Building History

The Bishop’s Palace, Bangor: Statement of Significance

Bangor Bishop’s Palace (Bangor Town Hall) is a grade II listed building. It was surveyed by the Royal Commission in 1949, and its condition then was only ‘fair’. It is a somewhat neglected building but it is a building of exceptional interest whose significance needs to be clearly stated.

  1. Context. Bishops’ Palaces are a special and rare building type. They are both religious and secular. The bishop’s principal residence was sited near the cathedral and was sustained by the episcopal estates. The pre-Reformation palaces of the Welsh bishops are mostly archaeological sites. Some were destroyed during Owain Glyndwr’s revolt (Bangor, St Asaph), or abandoned after the Revolt (Llandaff), or decayed after the Reformation (notably St David’s).
  2. Historical. The Bishop’s Palace Bangor is the only substantially intact Bishop’s Palace surviving from the late-medieval period in Wales. The medieval core still determines the plan. It was in continuous occupation by the Bishops of Bangor until the mid-C20th. The medieval core still determines the plan but there are significant post-Reformation additions.
  3. Building materials. There was typically a transition from fortified stone-built   palaces to unfortified residences. The Bishop’s Palace at Bangor is an unfortified residence in the timber vernacular of north Wales, though the timber is now mostly concealed.     The late-medieval preference for building in timber led to the construction of some spectacular buildings in Wales. The Palace is known to have had a spectacular roof. Moreover, the Bishop’s Palace has some claim to be the largest surviving timber-built domestic building in Wales.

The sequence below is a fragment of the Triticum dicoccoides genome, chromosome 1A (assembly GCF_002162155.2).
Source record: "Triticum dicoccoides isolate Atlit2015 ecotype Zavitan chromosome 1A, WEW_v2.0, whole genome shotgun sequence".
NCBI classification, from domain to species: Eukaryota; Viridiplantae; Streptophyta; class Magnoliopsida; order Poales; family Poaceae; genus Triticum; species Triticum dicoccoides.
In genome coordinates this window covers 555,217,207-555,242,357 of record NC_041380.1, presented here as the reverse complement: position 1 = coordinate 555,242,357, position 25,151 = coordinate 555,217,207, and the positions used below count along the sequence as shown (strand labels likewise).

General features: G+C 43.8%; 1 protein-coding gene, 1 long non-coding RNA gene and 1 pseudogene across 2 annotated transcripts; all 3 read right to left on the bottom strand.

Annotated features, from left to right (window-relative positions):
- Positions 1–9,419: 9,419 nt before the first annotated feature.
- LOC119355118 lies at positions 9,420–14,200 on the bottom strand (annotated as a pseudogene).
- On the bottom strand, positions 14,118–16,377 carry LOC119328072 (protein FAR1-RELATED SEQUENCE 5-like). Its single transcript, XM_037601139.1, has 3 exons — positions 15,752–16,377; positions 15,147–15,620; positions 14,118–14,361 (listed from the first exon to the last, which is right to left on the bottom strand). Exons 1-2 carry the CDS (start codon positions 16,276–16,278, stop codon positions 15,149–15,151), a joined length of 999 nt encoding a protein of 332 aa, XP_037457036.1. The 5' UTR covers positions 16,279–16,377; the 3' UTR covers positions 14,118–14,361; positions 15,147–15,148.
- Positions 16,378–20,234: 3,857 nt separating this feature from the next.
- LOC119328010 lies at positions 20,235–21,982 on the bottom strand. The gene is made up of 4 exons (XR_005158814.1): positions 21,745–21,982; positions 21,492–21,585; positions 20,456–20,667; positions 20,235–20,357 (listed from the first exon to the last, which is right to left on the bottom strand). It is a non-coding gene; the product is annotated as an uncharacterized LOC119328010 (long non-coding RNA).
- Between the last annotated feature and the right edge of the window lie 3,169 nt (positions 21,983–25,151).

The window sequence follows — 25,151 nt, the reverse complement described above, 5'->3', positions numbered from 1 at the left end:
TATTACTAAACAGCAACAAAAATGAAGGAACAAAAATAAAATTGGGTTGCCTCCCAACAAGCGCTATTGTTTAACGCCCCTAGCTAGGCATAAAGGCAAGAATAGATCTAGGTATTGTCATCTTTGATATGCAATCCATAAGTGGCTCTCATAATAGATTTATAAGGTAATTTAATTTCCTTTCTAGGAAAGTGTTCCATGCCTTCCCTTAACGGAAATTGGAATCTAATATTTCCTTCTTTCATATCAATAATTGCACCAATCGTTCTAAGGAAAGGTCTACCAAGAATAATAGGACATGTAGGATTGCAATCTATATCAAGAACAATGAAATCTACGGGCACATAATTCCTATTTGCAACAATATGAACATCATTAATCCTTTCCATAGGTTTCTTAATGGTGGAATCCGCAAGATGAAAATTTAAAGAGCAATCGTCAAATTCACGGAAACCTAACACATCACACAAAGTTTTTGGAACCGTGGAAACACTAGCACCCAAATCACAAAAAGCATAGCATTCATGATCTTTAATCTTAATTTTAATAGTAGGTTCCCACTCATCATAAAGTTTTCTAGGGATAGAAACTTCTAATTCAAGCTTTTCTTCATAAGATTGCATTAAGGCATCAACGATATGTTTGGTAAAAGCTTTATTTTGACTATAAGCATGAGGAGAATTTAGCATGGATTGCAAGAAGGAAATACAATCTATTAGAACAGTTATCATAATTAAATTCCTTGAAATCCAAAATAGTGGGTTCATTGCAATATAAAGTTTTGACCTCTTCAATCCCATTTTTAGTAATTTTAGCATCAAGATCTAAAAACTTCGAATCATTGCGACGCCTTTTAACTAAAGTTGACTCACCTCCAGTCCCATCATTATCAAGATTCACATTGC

4. Plan. The plan is of considerable interest. It is a hall-house with a hierarchical plan. The palace was entered through the porch on the S elevation. Services rooms lay to the east; the hall to the west. The hall is an ‘end hall’ with the parlour wing set at right-angles to it. There are few parallels to this arrangement.
  5. Dating. The Bishop’s Palace is the oldest building dated by inscription in Wales. Date inscriptions were a fashionable aspect of Renaissance culture and the earliest dated buildings are religious. The early C16th inscription was recorded by Browne Willis and located during works to the building. Tree-ring dating has shown that the E wing was constructed from timber felled in 1546. The Bishop’s Palace was (uniquely) extended immediately after the Reformation, and there are later date C18th and C19th additions.
  6. Contribution to townscape.   It is the oldest continuously occupied domestic building in Bangor. It is a direct link with the medieval settlement which was established in the immediate vicinity of the cathedral.


Richard Suggett, RCAHMW,Aberystwyth.